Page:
On our way down Brown Mountain, we stopped to take some pictures of the remains of the Lost Day Mine.
Wednesday Sprocket and I set off looking for some adventure. We started off hiking up the Weehawken Trail just outside of Ouray. The trail switchbacks pretty much straight up a hill and just doesn’t stop. Our goal was to get to the Alpine Mine remains.
It was such an absolutely beautiful day. We weren’t in much of a hurry and it was pretty great to be up in the mountains with this guy:
The mine itself was a bit of a letdown but we decided to not stop there and work our way up to the ridge above the mine. I’ll admit to thinking “Just one more highpoint” more than once as we worked our way along. I had to finally give up when I reached a slope that I wasn’t comfortable leading Sprocket down alone.
Here’s the view from the furthest point we made up the ridge line, not too shabby:
Yesterday I told you all a little bit about the Big Burn of 1910 (I just found this Forest Service website with tons more info). One of the heros of the Big Burn was Ed Pulaski. Pulaski was a ranger for the young US Forest Service when the fires broke out in August of 1910. He was in charge of a crew of about 150 firefighters on the divide between the Coeur D’Alene River and the St. Joe River.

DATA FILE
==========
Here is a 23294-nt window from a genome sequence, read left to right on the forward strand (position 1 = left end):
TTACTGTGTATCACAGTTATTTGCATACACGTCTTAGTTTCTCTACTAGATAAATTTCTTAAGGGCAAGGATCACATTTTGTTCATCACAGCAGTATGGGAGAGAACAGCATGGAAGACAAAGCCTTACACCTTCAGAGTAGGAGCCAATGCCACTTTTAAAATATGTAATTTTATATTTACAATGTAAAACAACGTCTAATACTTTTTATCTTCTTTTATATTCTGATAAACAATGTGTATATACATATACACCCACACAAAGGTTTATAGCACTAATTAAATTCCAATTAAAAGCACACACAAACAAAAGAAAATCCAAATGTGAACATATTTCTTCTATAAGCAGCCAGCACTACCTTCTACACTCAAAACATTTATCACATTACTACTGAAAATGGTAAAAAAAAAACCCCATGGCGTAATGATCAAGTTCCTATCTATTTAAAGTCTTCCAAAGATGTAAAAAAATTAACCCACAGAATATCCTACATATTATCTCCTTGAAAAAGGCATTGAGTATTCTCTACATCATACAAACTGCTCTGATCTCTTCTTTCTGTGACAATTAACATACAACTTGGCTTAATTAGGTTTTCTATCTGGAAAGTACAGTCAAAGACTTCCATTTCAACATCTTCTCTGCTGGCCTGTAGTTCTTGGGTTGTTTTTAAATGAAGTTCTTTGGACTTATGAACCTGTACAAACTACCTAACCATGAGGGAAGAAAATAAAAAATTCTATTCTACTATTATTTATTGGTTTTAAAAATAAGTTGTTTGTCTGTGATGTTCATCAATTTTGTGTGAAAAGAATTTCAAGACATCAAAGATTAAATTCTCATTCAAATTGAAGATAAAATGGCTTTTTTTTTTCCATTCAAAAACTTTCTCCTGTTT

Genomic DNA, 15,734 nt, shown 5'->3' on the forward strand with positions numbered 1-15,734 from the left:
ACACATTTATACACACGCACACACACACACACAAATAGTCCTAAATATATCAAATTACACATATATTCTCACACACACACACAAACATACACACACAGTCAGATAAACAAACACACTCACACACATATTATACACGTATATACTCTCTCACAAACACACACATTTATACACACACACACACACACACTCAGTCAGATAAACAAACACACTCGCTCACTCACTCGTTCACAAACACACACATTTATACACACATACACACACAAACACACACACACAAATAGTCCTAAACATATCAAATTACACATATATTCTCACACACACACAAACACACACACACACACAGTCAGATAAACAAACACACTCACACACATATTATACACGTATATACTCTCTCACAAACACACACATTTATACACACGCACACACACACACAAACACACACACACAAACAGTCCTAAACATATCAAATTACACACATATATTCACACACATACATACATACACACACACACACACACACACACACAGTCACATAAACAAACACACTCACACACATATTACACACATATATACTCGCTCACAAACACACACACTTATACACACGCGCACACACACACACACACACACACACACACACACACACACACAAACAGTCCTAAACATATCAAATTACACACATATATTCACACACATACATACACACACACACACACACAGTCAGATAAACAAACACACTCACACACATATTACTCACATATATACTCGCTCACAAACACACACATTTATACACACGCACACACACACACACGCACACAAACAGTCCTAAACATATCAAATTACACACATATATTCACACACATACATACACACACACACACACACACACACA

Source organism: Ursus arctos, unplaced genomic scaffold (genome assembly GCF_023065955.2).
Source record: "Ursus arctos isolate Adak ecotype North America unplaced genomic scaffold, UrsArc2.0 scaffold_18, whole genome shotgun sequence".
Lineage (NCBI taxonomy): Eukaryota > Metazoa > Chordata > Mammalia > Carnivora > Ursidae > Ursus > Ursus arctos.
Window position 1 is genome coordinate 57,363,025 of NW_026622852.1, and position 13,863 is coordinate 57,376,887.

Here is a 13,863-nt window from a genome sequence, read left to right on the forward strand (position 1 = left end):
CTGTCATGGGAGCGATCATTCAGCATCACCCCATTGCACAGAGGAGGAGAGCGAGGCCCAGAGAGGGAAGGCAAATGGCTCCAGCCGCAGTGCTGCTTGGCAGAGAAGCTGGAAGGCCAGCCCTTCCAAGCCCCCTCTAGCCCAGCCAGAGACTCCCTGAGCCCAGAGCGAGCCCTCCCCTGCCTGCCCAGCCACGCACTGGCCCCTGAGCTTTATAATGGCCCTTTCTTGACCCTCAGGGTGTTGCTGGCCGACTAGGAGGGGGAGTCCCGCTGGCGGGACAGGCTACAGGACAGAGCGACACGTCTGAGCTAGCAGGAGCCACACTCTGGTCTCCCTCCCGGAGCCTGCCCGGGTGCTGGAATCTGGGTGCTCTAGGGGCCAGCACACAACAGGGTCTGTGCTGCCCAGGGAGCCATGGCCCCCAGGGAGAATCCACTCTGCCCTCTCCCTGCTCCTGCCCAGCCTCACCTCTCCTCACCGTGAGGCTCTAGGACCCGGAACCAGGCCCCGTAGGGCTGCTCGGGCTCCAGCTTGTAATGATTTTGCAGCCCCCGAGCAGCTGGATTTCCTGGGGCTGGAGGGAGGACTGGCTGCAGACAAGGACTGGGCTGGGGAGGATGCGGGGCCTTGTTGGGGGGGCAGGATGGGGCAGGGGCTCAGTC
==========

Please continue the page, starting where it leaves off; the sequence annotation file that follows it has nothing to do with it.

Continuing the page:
When the fire cut off Pulaski and a group of about 40 men, Pulaski decided the only feasible option for escape was to flee for Wallace. It became evident that Pulaski and his crew were going to be cut off before they were going to make it to Wallace. Using his knowledge of the area he lead his crew to a mine shaft where they huddled under blankets wet in the creek and waited out the firestorm. Four of the men died during the night but Pulaski’s thinking (and his threats to shoot any man who tried to leave) saved the lives of 42 of his crew members.
On Wednesday, F, Ezra, and I decided to hike the trail to the Pulaski Tunnel. In 2010, the tunnel entrance was restored to appear as it did following the fires. The Tunnel overlook (the trail doesn’t go to the mine entrance) is two miles from the trailhead with about 800′ feet of elevation gain. We hiked up stopping at all the interpretive signs and on the way back down mixed some huckleberry eating and some running.
I’m glad we finally hiked the trail since we’ve been talking about doing it since we moved here. While it was a nice short hike in the trees on a warm day, I’ve read most of the history on the interpretive signs and without getting up close to the adit, it was somewhat disappointing. (The huckleberries were NOT disappointing.)
Thursday, we decided to take the jeep for a drive. We all jumped in and headed up to Mullan Pass. At the pass, we decided to explore a spur road that headed to the north. It wasn’t too long before we hit a few downed trees and since we’d forgotten that we’re supposed to always bring the chainsaw we wound up taking a little hike.